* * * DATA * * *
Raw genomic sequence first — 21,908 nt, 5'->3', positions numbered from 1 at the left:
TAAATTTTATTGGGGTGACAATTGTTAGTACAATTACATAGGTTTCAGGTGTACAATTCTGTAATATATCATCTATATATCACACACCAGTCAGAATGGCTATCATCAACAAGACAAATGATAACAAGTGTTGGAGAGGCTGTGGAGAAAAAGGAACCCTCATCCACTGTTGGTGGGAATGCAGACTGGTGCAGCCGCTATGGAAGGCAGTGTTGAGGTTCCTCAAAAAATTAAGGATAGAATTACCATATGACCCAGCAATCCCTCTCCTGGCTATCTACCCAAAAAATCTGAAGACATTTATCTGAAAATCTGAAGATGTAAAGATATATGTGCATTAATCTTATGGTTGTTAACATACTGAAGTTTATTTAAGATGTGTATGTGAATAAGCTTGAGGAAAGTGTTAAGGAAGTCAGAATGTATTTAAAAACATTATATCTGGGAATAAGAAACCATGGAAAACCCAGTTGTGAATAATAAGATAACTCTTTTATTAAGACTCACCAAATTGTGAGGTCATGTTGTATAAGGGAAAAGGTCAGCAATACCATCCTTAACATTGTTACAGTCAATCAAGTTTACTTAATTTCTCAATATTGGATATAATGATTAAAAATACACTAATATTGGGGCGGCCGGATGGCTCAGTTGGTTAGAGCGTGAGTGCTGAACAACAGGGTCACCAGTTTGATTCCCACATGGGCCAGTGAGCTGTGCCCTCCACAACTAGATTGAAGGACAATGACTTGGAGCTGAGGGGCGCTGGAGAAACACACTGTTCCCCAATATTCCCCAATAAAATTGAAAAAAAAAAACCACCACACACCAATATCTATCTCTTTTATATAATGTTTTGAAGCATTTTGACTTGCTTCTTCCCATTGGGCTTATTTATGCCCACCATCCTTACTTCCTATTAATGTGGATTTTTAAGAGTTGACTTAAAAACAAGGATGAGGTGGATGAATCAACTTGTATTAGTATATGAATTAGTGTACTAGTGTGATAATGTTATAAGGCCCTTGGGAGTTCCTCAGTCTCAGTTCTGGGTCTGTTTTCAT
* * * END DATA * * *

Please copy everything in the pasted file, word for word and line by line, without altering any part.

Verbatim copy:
Raw genomic sequence first — 21,908 nt, 5'->3', positions numbered from 1 at the left:
TAAATTTTATTGGGGTGACAATTGTTAGTACAATTACATAGGTTTCAGGTGTACAATTCTGTAATATATCATCTATATATCACACACCAGTCAGAATGGCTATCATCAACAAGACAAATGATAACAAGTGTTGGAGAGGCTGTGGAGAAAAAGGAACCCTCATCCACTGTTGGTGGGAATGCAGACTGGTGCAGCCGCTATGGAAGGCAGTGTTGAGGTTCCTCAAAAAATTAAGGATAGAATTACCATATGACCCAGCAATCCCTCTCCTGGCTATCTACCCAAAAAATCTGAAGACATTTATCTGAAAATCTGAAGATGTAAAGATATATGTGCATTAATCTTATGGTTGTTAACATACTGAAGTTTATTTAAGATGTGTATGTGAATAAGCTTGAGGAAAGTGTTAAGGAAGTCAGAATGTATTTAAAAACATTATATCTGGGAATAAGAAACCATGGAAAACCCAGTTGTGAATAATAAGATAACTCTTTTATTAAGACTCACCAAATTGTGAGGTCATGTTGTATAAGGGAAAAGGTCAGCAATACCATCCTTAACATTGTTACAGTCAATCAAGTTTACTTAATTTCTCAATATTGGATATAATGATTAAAAATACACTAATATTGGGGCGGCCGGATGGCTCAGTTGGTTAGAGCGTGAGTGCTGAACAACAGGGTCACCAGTTTGATTCCCACATGGGCCAGTGAGCTGTGCCCTCCACAACTAGATTGAAGGACAATGACTTGGAGCTGAGGGGCGCTGGAGAAACACACTGTTCCCCAATATTCCCCAATAAAATTGAAAAAAAAAAACCACCACACACCAATATCTATCTCTTTTATATAATGTTTTGAAGCATTTTGACTTGCTTCTTCCCATTGGGCTTATTTATGCCCACCATCCTTACTTCCTATTAATGTGGATTTTTAAGAGTTGACTTAAAAACAAGGATGAGGTGGATGAATCAACTTGTATTAGTATATGAATTAGTGTACTAGTGTGATAATGTTATAAGGCCCTTGGGAGTTCCTCAGTCTCAGTTCTGGGTCTGTTTTCAT